Brighton stroke survivor’s warning could save your life

Posted On 10 Mar 2022 at 10:03 am

A stroke survivor from Woodingdean is warning people to beware of a “silent killer” which few realise can cause strokes.

Keith Laundon’s stroke was caused by Atrial Fibrillation, an irregular heart rhythm that can lead to blood clots in the heart which could travel to the brain and cause a blockage.

Now Keith, 74, is backing the Stroke Association’s call for greater awareness of atrial fibrillation – or AF.

In Brighton and Hove, 4,125 people are known to have AF but many more may be undiagnosed.

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Keith was at home with wife Angela, 71, in June last year when she spotted him behaving strangely and immediately realised he was having a stroke.

“My arm was going up in the air, swinging, coming down and doing all sorts of things,” said Keith, a retired shopfitting manager with Greggs.

“My wife took one look at me and said, ‘Darling I think you’ve had a stroke.’ She asked me to smile. I couldn’t say anything. I couldn’t squeeze her arm. The ambulance was there within minutes. They blue lighted me to the Royal Sussex County Hospital.

“I was in hospital for three days. I believe I have been very fortunate to get such fast, urgent treatment from the doctors and nursing staff, with the clot busting drug being administered so promptly.

“I have spoken to other stroke patients including someone who needed to wait because the hospital was so busy. Unfortunately time is the essence and the very important slogan ‘FAST’ is so relevant – Face, Arms, Speech, Time. My wife recognised this and it led to a rapid response, enabling a full recovery after three days thanks to the dedicated hospital staff.

“Two weeks later I saw my GP for a follow up after stroke. I had various tests including an ECG in the surgery. The ECG showed I was in AF. After the consultant saw the ECG results he recommended an urgent Ablation Procedure.”

Ablation is a surgical procedure using small burns or freezes to cause some scarring on the inside of the heart to help break up the electrical signals that cause irregular heartbeats. This can help the heart maintain a normal heart rhythm.

“I had been having heart palpitations and flutters for 18 months,” said Keith. “I’d had tests, 24-hour ECGs, which were coming back clear. I was getting letters saying everything was fine.

“I really should have had an ECG at least over seven-day period, not a 24-hour ECG, as this could have possibly picked up AF.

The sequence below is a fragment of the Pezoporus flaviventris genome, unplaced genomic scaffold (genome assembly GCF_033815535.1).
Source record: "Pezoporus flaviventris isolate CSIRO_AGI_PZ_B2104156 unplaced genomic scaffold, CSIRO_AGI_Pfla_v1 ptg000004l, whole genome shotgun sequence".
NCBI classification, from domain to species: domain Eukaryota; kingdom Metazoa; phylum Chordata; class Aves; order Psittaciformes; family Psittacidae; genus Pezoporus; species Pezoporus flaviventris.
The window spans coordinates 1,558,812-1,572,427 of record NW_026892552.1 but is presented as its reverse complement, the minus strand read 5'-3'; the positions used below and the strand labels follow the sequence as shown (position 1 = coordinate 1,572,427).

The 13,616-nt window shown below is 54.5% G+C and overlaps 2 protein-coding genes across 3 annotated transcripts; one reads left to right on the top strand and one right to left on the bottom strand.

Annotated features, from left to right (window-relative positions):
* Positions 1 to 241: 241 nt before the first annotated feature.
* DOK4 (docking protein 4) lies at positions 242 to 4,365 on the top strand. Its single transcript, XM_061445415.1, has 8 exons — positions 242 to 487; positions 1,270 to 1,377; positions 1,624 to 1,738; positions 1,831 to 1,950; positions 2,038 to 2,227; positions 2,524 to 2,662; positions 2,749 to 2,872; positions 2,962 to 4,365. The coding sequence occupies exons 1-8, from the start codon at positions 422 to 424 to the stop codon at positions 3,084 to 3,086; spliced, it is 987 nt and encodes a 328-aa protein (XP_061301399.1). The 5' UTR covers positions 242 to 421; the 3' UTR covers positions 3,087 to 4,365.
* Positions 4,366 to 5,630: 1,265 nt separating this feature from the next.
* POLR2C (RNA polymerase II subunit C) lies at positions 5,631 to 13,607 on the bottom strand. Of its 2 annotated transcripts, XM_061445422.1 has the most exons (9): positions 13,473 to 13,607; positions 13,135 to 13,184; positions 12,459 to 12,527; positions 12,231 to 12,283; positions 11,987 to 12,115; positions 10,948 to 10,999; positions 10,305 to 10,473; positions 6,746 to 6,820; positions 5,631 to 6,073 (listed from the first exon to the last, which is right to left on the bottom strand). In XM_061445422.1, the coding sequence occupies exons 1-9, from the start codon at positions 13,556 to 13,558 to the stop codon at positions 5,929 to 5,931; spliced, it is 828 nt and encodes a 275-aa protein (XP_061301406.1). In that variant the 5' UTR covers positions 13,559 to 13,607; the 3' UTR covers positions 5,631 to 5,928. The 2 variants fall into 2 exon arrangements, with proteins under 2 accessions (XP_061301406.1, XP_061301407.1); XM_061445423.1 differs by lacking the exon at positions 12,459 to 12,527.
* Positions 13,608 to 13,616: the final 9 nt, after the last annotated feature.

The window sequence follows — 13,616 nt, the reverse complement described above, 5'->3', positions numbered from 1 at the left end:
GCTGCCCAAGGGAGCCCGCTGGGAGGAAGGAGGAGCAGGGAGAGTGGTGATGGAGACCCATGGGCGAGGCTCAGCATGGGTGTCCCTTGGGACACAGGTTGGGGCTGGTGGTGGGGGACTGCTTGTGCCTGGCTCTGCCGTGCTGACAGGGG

“They said the ablation was urgent but covid was getting in the way of all sorts of procedures and I didn’t have it until December.

“I don’t believe it has worked entirely because I’m still getting heart flutters. When I used the machine a week and a half ago I was in AF. It only lasted for a couple or three seconds. It’s easy to miss and you don’t always catch it.

Keith Laundon and wife Angela

“On Friday 25 March I’ll be having my three months review. I’m still getting the odd flutters. It’s like a missed beat. It’s not a sharp sensation but you can certainly feel it as if your heart’s missed a beat. It’s a strange feeling in your chest in your rib cage at the top.

“But before the ablation my pulse rate was under 50. Now it’s between 67 and 75 so that’s better.”

Keith’s post-stroke symptoms include fatigue, anxiety and difficulty with feelings but he feels he is lucky compared to many stroke survivors.

He said: “For the first couple of months I was reluctant to do things. The stroke stopped me in my tracks. I was conscious of overdoing things.

“If anyone is having palpitations I would tell them to go to their GP and ask for an ECG at least over a seven-day period, not a 24-hour. I believe an echocardiogram which looks for irregularities in the heart’s structure using an ultrasound would also help.”

AF can be hereditary and Keith’s son Matthew, 49, had it diagnosed two years ago. He had been admitted to intensive care with a heart rate of 180 to 200 beats a minute. Drugs brought this down and after long delays, because of the covid-19 pandemic, he also underwent an ablation procedure.

“I’m amazed when I saw that AF affected 1.4 million,” said Keith. “There’s quite a high percentage of older people but also younger people like my son. You have to be aware that It isn’t just the elderly. It could affect anybody. That’s important.

“People need to be aware that it’s a silent problem you shouldn’t ignore. It might be just a flutter but ask your doctor, ‘Shouldn’t I be having some kind of test or ECG to go to hospital to have an investigation?’”

Juliet Bouverie

Stroke Association chief executive Juliet Bouverie said: “Pre-pandemic, diagnosis rates of high blood pressure and atrial fibrillation were already low. So we’re incredibly worried that the pandemic’s knock-on effect on healthcare services means thousands of people are unknowingly living with these deadly conditions.

“Heart health affects brain health. So we are urging you to act now and make sure your heart is healthy by getting checked for high blood pressure and atrial fibrillation. Don’t let the first sign of high blood pressure or atrial fibrillation be a life-changing stroke.

“We know it can be difficult to get an appointment at your GP, but it’s vital that you persist when making this call, or visit your local pharmacy and get checked there. These simple checks could save your life.”

More than 25,500 adults in Brighton and Hove have diagnosed high blood pressure.

Go to the Stroke Association website for more information on high blood pressure and stroke and atrial fibrillation and stroke.

To find your nearest pharmacy where you can get your blood pressure checked go to Local Well Pharmacy / Lloyds Pharmacy.

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